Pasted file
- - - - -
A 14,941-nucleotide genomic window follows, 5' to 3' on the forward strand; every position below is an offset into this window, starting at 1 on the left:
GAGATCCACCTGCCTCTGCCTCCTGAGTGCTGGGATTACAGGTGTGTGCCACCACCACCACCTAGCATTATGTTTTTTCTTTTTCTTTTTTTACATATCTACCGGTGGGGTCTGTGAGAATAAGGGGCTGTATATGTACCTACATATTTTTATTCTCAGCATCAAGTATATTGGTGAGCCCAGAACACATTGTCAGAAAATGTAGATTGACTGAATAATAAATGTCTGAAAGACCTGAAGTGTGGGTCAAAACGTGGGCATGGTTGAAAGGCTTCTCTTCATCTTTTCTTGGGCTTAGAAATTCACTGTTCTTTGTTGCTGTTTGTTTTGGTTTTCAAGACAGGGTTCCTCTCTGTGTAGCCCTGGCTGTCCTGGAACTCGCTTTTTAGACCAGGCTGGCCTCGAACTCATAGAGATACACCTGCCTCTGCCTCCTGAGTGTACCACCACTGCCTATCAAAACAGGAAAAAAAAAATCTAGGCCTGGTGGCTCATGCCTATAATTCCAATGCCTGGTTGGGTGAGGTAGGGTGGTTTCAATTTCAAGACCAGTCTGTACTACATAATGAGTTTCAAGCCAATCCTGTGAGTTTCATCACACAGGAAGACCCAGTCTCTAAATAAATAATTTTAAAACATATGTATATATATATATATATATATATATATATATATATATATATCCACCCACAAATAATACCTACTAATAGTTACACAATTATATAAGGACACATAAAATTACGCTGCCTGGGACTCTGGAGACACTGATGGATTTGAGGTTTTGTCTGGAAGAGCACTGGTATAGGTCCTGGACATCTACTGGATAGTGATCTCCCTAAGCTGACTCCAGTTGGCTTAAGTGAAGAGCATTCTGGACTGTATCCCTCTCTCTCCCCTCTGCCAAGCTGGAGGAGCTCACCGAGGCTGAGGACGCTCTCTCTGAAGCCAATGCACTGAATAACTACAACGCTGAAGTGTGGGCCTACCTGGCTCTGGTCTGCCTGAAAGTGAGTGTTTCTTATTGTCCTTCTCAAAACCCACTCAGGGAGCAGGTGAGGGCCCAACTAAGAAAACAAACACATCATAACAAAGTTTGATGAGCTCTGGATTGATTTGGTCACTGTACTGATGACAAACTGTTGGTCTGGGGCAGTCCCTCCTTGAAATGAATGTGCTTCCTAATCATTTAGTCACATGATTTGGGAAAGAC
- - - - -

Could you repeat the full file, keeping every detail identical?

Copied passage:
A 14,941-nucleotide genomic window follows, 5' to 3' on the forward strand; every position below is an offset into this window, starting at 1 on the left:
GAGATCCACCTGCCTCTGCCTCCTGAGTGCTGGGATTACAGGTGTGTGCCACCACCACCACCTAGCATTATGTTTTTTCTTTTTCTTTTTTTACATATCTACCGGTGGGGTCTGTGAGAATAAGGGGCTGTATATGTACCTACATATTTTTATTCTCAGCATCAAGTATATTGGTGAGCCCAGAACACATTGTCAGAAAATGTAGATTGACTGAATAATAAATGTCTGAAAGACCTGAAGTGTGGGTCAAAACGTGGGCATGGTTGAAAGGCTTCTCTTCATCTTTTCTTGGGCTTAGAAATTCACTGTTCTTTGTTGCTGTTTGTTTTGGTTTTCAAGACAGGGTTCCTCTCTGTGTAGCCCTGGCTGTCCTGGAACTCGCTTTTTAGACCAGGCTGGCCTCGAACTCATAGAGATACACCTGCCTCTGCCTCCTGAGTGTACCACCACTGCCTATCAAAACAGGAAAAAAAAAATCTAGGCCTGGTGGCTCATGCCTATAATTCCAATGCCTGGTTGGGTGAGGTAGGGTGGTTTCAATTTCAAGACCAGTCTGTACTACATAATGAGTTTCAAGCCAATCCTGTGAGTTTCATCACACAGGAAGACCCAGTCTCTAAATAAATAATTTTAAAACATATGTATATATATATATATATATATATATATATATATATATATATCCACCCACAAATAATACCTACTAATAGTTACACAATTATATAAGGACACATAAAATTACGCTGCCTGGGACTCTGGAGACACTGATGGATTTGAGGTTTTGTCTGGAAGAGCACTGGTATAGGTCCTGGACATCTACTGGATAGTGATCTCCCTAAGCTGACTCCAGTTGGCTTAAGTGAAGAGCATTCTGGACTGTATCCCTCTCTCTCCCCTCTGCCAAGCTGGAGGAGCTCACCGAGGCTGAGGACGCTCTCTCTGAAGCCAATGCACTGAATAACTACAACGCTGAAGTGTGGGCCTACCTGGCTCTGGTCTGCCTGAAAGTGAGTGTTTCTTATTGTCCTTCTCAAAACCCACTCAGGGAGCAGGTGAGGGCCCAACTAAGAAAACAAACACATCATAACAAAGTTTGATGAGCTCTGGATTGATTTGGTCACTGTACTGATGACAAACTGTTGGTCTGGGGCAGTCCCTCCTTGAAATGAATGTGCTTCCTAATCATTTAGTCACATGATTTGGGAAAGAC